Home Top Stories Mississippi Town Objects to Church’s Giant Cross

Mississippi Town Objects to Church’s Giant Cross

By Todd Starnes

It’s a battle of Christians versus Christians in Brandon, Miss. where city officials oppose efforts by a prominent church to erect a giant cross because it violates a zoning ordinance. But the pastor of the church said elected officials are also afraid the cross might offend Muslims.

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The First Baptist Church of Brandon petitioned the city to install a 110-foot tall cross on its property alongside Interstate 20. The project is sponsored by “Crosses Across America,” a non-profit group that builds giant crosses along the nation’s highways.

An artist's rendering of the cross at the First Baptist Church of Brandon, Miss.

An artist’s rendering of the cross at the First Baptist Church of Brandon, Miss.

“They were led by the Holy Spirit to seek a location in Mississippi,” Pastor Scott Thomas told Fox News. “92,000 cars a day travel along the Interstate 20 corridor. Those are people who need hope, who need inspiration.”

The pastor also said the “Cross at Brandon” would also be used for multi-denominational gatherings, choral performances and outdoor weddings.

The Federal Aviation Administration and the Mississippi Department of Transportation signed off on the plan, but the church hit a snag when they took their request before the city’s planning commission. They voted 4-3 to not recommend construction.

Mayor Butch Lee told Fox News the cross is considered an auxiliary structure and under the law the cross can only be 20 feet high.

“The tallest structure in the city is two stories,” the mayor said. “The cross is 11 stories.”

The final decision on the cross rests with the board of alderman and Pastor Thomas said the outlook is bleak. He said he suspects there’s more to their objections than just the size of the cross.

“They asked other questions that indicate to me that there’s something else that concerns them,” he said. “They asked, ‘what if the Muslims, the Buddhists want to build a sign?’”

But Mayor Lee said the planning commission’s decision has nothing to do with Muslims or non-Christians. He also rejected accusations on social networking websites that the no-vote was an attack on Christians.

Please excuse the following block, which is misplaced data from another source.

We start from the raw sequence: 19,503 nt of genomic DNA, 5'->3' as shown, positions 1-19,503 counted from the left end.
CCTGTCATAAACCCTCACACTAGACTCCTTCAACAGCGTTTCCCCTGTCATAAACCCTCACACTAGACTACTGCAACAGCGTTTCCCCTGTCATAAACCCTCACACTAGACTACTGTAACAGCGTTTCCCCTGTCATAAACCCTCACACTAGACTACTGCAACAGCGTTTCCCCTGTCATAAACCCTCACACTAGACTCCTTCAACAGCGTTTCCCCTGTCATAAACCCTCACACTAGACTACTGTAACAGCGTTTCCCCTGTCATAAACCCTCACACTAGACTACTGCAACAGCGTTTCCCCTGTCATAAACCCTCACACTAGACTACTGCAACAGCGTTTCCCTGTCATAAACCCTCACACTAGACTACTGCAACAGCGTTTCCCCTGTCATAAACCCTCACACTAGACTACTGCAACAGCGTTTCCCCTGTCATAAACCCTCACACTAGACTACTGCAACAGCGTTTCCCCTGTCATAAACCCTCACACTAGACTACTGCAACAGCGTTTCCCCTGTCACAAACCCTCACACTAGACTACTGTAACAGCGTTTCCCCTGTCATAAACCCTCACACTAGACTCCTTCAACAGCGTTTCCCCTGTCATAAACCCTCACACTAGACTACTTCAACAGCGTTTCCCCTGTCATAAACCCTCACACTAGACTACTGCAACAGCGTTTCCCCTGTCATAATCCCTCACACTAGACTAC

“Hogwash,” he said. “I can assure you that our planning commission and our city board are without doubt, 100 percent born-again Christians – everyone one of them. I will stand by them whatever they decide.”

The mayor said he is praying for a compromise.

“I keep waiting for someone to open that door and there seems to be no room for compromise – which I find very disturbing and very troubling. It seems to be one of these ‘it’s either my way or the highway’ and no one seems to be willing to back up. That’s really sad.”

Pastor Thomas said the city did offer to let them build a smaller cross.

cross2“They said they would allow a 50-foot cross but they would not allow a 110-foot cross,” he said. “Our problem with that is that we want to make an impact. We want to make a statement. And it’s on church property.”

The pastor said it was disheartening that some of the elected officials are not even willing to listen to constituents.

“Frankly, they are against building this cross,” he said. “At least be open to hearing from your constituents. Frankly, some of them have not even been open to that – and that has probably broken my heart more than anything.”

Meanwhile, the church has launched a Facebook page to rally local residents around the proposed cross.

The mayor said city officials will vote on Sept. 16. But in the meantime, he is still hopeful of a compromise.

“We’ve got Christians calling Christians ungodly,” he said. “It’s digressing to a sad point rather than both sides being in prayer and seeking compromise.”

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